Natives Protest Facebook 'Real Names' Policy
By Jacqueline Keeler
In response to my cousin, Deloria Many Grey Horses-Violich’s repeated suspension from Facebook for her surname I created the event All Natives Become Zuckerbergs! Protest FB Name Policy.In solidarity with Deloria Many Grey Horses-Violich's repeated banning from Facebook for her surname we ask that all Native American and First Nations Facebook members and allies change their names to Zuckerberg for one day. You can also choose to change your profile picture in support of #IndigenizeZuckerberg (see attached).
Her account was reported by Biloxi High School mascot supporters as a form of bullying and silencing of Native people. This must stop. Facebook policies should not allow it to happen nor should they collaborate with the bullying of Native people.
I will be changing my profile name because I do not believe that my Facebook account should be more protected than my relatives simply because I have a European surname.
The way these Facebook "real name" policies are enforced reveal cultural biases against our people that are still alive in the minds of our peers. And that is not acceptable. Also, since they rely on an account being "reported" they are useful tools for bullies to use to silence and further marginalize Native people. I cannot silently accept either while I enjoy the protections my surname gives me on FB. That I even have to type that sentence is unbelievable to me in this day and age but then, so is the fact that our people are mascotted. It is all unbelievable and yes, unacceptable in 2015.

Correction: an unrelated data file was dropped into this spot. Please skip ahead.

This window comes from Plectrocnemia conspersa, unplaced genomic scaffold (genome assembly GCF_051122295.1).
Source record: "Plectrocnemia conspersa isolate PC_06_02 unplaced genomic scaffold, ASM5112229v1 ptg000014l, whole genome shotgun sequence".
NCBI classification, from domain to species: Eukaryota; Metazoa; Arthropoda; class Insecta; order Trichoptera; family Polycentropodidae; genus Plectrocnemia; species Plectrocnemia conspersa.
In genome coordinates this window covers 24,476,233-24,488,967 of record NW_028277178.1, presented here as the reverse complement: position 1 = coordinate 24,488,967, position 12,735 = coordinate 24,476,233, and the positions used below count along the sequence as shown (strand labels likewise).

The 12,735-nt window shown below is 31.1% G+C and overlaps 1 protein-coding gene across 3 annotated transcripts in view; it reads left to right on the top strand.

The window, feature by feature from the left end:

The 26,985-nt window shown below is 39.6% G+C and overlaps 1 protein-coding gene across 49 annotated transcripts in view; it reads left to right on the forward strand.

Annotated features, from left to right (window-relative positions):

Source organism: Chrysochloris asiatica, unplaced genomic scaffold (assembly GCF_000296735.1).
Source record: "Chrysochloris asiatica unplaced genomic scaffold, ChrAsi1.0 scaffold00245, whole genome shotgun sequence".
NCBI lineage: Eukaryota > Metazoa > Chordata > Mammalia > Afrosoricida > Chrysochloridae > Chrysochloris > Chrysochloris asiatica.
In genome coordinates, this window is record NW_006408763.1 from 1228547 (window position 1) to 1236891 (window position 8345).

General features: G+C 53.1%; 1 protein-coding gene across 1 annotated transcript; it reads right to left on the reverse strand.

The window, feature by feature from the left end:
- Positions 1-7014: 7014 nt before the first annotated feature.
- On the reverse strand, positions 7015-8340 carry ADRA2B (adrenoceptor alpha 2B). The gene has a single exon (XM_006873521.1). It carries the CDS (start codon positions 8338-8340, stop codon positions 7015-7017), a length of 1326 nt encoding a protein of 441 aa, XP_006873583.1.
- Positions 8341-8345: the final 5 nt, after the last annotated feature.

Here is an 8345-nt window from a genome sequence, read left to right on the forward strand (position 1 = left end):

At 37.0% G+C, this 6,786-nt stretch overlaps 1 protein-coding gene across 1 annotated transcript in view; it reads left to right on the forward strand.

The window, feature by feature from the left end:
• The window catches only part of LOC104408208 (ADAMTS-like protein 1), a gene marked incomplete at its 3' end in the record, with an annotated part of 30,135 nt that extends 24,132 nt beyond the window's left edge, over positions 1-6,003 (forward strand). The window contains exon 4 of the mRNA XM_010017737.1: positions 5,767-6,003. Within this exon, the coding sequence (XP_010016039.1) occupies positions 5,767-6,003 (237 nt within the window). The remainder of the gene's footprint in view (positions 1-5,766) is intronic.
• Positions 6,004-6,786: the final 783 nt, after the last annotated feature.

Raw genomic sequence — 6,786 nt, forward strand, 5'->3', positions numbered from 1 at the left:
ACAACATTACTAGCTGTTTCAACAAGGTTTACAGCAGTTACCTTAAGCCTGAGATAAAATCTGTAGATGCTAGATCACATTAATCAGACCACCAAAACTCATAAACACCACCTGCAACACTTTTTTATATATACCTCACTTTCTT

You can find me on Google Plus (+JacquelineKeeler) and Twitter (@jfkeeler) if I get suspended tomorrow.
EVENT Page: All Natives Become Zuckerbergs! Protest FB Name Policy (https://www.facebook.com/events/1555205128076480/)
CONTACT: Jacqueline Keeler - firstname.lastname@example.org and
Deloria Many Grey Horses - email@example.comMEDIA KIT:
Statement by Deloria Many Grey Horses-Violich about event
Whether the High-powered Facebook machine realizes it or not their strict name policy is having a damaging impact on Indigenous Peoples across Turtle Island. The name policy was put into place to weed out impostors, cyber bullies and people who use false identities, such as the impostors featured on MTV’s reality show Catfish. The problem is that although this policy was put into place to “protect” members it is singling out and silencing many First Nations and Native Americans who have authentic genuine Indigenous names.